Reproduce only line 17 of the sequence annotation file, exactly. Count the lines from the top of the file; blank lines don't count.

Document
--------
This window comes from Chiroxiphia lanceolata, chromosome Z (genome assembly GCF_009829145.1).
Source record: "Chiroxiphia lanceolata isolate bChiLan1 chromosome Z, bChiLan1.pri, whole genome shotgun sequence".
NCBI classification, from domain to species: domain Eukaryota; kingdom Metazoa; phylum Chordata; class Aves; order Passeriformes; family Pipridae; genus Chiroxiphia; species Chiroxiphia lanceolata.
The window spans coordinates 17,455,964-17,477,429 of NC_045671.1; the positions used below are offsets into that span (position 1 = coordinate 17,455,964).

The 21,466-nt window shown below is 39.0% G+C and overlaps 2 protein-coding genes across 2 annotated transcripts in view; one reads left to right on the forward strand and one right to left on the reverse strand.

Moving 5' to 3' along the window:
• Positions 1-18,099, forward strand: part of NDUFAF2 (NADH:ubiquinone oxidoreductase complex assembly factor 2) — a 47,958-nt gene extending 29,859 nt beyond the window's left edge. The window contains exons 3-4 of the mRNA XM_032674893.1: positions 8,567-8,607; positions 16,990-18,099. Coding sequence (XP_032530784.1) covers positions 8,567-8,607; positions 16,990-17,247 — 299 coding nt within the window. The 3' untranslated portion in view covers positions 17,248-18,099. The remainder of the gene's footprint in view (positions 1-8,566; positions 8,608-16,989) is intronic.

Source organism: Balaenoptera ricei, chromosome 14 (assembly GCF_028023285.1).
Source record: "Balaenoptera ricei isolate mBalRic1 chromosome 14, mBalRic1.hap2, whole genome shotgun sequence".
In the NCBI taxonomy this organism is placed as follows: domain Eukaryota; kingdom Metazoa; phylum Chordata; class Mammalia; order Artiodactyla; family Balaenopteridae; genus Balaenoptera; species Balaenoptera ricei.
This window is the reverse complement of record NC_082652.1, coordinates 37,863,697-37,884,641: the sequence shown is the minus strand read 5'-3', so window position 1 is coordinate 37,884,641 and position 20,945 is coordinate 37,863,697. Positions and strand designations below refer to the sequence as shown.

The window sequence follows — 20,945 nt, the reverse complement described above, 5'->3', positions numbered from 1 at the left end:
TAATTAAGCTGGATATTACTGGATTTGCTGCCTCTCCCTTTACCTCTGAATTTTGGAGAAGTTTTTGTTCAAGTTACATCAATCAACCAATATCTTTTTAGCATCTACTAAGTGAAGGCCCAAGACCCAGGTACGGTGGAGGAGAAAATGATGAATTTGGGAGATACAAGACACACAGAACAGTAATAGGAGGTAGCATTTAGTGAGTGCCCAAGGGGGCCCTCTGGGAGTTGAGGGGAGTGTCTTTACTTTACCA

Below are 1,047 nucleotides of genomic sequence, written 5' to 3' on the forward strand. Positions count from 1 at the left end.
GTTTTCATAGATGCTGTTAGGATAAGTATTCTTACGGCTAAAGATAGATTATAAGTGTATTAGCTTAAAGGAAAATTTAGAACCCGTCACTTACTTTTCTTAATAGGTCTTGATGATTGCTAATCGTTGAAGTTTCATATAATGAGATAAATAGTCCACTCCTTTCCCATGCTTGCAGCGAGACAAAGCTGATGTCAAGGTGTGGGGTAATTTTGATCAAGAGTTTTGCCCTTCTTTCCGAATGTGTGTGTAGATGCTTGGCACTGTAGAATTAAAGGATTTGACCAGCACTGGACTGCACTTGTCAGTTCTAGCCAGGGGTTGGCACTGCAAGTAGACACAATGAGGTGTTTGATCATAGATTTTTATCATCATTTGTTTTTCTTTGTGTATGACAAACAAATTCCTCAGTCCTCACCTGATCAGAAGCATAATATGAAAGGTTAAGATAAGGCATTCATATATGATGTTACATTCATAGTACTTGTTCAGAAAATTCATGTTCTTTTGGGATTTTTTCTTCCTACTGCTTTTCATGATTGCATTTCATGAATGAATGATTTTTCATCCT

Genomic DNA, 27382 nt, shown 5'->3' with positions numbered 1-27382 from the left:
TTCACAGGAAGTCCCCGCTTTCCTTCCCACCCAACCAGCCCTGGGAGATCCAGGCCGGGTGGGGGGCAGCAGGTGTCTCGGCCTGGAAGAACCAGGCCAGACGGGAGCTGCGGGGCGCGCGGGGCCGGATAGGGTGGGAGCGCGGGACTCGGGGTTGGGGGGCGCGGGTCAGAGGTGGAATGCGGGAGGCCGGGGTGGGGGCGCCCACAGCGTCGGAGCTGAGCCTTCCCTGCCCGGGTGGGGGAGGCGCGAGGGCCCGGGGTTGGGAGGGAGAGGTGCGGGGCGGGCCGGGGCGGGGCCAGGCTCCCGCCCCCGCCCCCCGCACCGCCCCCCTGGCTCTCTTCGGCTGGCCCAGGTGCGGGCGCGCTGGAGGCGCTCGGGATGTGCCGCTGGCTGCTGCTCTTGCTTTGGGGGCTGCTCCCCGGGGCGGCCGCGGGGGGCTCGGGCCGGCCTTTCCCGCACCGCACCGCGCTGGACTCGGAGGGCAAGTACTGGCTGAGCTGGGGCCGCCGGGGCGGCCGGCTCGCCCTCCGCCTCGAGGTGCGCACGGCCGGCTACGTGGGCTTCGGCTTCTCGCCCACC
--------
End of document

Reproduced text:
TTCACAGGAAGTCCCCGCTTTCCTTCCCACCCAACCAGCCCTGGGAGATCCAGGCCGGGTGGGGGGCAGCAGGTGTCTCGGCCTGGAAGAACCAGGCCAGACGGGAGCTGCGGGGCGCGCGGGGCCGGATAGGGTGGGAGCGCGGGACTCGGGGTTGGGGGGCGCGGGTCAGAGGTGGAATGCGGGAGGCCGGGGTGGGGGCGCCCACAGCGTCGGAGCTGAGCCTTCCCTGCCCGGGTGGGGGAGGCGCGAGGGCCCGGGGTTGGGAGGGAGAGGTGCGGGGCGGGCCGGGGCGGGGCCAGGCTCCCGCCCCCGCCCCCCGCACCGCCCCCCTGGCTCTCTTCGGCTGGCCCAGGTGCGGGCGCGCTGGAGGCGCTCGGGATGTGCCGCTGGCTGCTGCTCTTGCTTTGGGGGCTGCTCCCCGGGGCGGCCGCGGGGGGCTCGGGCCGGCCTTTCCCGCACCGCACCGCGCTGGACTCGGAGGGCAAGTACTGGCTGAGCTGGGGCCGCCGGGGCGGCCGGCTCGCCCTCCGCCTCGAGGTGCGCACGGCCGGCTACGTGGGCTTCGGCTTCTCGCCCACC